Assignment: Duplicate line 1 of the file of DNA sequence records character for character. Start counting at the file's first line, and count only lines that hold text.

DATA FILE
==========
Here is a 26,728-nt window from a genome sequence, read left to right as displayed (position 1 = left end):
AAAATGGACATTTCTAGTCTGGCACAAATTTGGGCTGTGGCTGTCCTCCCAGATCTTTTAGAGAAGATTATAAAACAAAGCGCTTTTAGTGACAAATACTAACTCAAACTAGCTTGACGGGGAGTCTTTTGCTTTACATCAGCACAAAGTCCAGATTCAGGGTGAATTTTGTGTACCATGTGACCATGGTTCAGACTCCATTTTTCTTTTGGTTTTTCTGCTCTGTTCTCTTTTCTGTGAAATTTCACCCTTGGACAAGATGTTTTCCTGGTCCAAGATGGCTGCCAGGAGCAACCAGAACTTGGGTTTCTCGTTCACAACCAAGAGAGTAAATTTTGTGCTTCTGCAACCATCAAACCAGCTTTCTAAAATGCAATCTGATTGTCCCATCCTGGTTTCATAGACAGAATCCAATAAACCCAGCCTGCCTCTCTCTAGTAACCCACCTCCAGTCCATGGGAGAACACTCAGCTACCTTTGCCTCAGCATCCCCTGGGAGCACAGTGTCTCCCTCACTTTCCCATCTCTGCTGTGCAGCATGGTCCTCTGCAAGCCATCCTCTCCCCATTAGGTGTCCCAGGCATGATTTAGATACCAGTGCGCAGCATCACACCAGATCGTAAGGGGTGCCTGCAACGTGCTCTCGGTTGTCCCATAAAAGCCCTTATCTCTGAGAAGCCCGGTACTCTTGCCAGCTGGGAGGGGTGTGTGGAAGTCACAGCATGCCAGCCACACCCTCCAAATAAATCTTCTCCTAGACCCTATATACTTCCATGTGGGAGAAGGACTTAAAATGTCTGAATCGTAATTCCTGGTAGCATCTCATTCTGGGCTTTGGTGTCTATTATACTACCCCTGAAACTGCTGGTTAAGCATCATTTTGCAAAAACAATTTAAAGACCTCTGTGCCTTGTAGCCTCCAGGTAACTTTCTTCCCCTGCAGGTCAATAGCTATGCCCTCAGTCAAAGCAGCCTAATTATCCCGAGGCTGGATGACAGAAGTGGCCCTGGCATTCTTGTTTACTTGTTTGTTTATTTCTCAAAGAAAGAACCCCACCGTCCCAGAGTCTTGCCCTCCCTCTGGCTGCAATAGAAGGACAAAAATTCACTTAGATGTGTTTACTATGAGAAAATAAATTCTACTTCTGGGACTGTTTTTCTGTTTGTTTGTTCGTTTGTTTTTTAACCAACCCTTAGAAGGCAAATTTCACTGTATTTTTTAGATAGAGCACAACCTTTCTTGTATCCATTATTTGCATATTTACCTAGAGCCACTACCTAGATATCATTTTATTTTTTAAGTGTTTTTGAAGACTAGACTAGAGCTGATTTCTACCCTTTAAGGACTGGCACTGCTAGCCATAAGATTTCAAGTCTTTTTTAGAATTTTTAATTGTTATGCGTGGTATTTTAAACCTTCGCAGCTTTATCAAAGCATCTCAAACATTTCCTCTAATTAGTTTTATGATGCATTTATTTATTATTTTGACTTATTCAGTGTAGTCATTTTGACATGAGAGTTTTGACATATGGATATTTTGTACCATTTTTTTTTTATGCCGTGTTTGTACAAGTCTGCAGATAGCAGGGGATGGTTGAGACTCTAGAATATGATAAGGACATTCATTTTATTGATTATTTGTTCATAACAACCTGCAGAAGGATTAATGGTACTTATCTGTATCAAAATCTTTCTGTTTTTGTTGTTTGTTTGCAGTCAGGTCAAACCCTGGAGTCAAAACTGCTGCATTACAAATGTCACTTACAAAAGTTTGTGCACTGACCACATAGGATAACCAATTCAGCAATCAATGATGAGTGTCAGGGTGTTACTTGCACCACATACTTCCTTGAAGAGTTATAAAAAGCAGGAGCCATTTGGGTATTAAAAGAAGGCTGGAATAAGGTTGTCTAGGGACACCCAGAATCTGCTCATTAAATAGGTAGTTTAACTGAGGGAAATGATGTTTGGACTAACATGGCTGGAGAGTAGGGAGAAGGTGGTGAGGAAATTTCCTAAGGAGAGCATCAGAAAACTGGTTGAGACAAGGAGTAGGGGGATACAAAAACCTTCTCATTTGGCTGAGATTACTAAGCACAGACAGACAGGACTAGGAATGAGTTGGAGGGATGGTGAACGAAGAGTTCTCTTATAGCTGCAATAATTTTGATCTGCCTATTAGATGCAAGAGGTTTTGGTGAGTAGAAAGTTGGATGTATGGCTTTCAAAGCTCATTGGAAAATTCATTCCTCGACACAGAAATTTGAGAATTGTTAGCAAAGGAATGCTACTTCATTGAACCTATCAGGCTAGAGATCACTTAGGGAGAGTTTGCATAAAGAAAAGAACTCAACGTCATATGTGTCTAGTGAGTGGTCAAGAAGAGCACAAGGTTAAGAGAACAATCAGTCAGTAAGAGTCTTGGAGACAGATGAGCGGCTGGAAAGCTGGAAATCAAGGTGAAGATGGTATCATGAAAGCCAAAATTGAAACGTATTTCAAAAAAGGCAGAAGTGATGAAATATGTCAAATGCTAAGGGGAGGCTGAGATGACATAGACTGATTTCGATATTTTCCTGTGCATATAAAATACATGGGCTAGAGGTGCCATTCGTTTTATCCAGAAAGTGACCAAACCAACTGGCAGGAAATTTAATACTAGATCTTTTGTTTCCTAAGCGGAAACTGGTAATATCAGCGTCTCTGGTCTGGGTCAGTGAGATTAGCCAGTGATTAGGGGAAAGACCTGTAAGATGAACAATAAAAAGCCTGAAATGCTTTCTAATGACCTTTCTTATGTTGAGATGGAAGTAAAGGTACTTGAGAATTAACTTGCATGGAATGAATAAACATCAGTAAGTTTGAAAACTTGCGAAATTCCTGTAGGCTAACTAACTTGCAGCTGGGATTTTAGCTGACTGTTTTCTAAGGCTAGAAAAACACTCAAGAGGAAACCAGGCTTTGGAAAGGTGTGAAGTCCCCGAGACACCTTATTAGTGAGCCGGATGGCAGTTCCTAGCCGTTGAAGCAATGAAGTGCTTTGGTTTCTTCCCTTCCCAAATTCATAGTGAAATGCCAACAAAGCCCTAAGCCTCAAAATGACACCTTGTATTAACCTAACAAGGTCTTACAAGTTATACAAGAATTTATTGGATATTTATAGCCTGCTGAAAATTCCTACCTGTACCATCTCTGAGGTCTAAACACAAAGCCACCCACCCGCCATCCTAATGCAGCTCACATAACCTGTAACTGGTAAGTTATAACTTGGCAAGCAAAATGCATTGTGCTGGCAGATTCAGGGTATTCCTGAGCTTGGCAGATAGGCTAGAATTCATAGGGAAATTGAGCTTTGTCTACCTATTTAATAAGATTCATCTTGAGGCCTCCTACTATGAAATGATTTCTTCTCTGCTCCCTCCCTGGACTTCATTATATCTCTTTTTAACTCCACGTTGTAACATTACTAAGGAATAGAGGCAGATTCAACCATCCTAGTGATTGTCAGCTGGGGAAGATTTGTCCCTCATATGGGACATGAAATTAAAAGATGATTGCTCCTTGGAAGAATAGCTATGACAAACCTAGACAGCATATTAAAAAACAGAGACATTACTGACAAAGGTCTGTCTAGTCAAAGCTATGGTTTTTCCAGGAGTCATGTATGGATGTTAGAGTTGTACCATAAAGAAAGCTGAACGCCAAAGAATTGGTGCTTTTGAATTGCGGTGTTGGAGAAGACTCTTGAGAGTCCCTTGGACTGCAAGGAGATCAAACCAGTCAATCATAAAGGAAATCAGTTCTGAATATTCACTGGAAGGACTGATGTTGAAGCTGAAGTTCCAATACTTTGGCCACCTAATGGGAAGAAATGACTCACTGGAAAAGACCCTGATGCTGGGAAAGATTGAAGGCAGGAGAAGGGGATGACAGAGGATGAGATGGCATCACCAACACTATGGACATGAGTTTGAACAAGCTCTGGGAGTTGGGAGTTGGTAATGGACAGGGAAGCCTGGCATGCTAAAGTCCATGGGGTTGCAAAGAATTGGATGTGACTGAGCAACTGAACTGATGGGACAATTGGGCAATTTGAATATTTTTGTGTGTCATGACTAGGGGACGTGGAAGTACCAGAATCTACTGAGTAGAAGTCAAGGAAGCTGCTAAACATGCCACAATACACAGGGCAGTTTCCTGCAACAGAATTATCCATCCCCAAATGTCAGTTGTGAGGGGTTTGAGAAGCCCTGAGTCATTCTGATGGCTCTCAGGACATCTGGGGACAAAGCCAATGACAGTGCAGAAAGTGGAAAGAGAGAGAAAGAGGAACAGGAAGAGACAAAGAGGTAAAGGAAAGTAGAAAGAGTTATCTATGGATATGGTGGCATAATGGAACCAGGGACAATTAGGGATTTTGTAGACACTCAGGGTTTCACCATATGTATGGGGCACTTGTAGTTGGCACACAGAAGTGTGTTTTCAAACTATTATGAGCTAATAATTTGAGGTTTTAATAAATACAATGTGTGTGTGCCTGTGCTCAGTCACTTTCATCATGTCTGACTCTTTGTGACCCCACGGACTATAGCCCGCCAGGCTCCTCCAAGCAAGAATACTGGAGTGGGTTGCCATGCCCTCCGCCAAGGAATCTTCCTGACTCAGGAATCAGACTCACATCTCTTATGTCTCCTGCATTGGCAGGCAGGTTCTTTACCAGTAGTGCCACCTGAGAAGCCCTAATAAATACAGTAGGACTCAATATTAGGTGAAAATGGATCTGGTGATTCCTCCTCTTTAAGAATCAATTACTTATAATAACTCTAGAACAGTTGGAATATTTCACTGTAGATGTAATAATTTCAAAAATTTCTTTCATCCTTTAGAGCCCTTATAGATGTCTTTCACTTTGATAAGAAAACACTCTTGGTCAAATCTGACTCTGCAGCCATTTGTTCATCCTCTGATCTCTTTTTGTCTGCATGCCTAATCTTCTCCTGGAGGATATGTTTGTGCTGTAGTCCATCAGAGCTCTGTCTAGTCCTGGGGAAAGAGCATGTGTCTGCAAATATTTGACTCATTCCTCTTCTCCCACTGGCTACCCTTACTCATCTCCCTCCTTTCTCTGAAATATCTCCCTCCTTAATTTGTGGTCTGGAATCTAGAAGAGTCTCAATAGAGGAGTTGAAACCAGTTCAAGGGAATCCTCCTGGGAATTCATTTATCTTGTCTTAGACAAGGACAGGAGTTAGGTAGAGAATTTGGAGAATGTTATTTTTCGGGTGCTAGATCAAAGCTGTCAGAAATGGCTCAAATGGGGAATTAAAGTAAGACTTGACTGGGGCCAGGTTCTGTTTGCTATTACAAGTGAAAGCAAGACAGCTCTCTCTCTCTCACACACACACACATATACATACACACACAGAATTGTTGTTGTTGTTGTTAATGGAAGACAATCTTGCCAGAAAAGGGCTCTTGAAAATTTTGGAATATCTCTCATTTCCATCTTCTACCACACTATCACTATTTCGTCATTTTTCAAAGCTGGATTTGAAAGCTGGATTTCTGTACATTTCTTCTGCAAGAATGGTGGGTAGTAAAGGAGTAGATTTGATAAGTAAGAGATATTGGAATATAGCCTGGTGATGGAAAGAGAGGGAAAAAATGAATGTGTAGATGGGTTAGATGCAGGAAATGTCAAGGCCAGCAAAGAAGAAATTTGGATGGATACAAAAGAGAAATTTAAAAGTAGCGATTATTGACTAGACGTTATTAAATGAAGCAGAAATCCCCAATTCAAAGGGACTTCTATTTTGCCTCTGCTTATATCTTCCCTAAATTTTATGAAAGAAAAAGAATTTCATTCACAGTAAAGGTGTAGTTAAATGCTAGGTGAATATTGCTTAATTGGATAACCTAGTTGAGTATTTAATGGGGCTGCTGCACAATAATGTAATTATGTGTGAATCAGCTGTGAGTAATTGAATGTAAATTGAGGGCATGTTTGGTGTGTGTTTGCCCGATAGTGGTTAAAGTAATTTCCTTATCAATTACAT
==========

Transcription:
Here is a 26,728-nt window from a genome sequence, read left to right as displayed (position 1 = left end):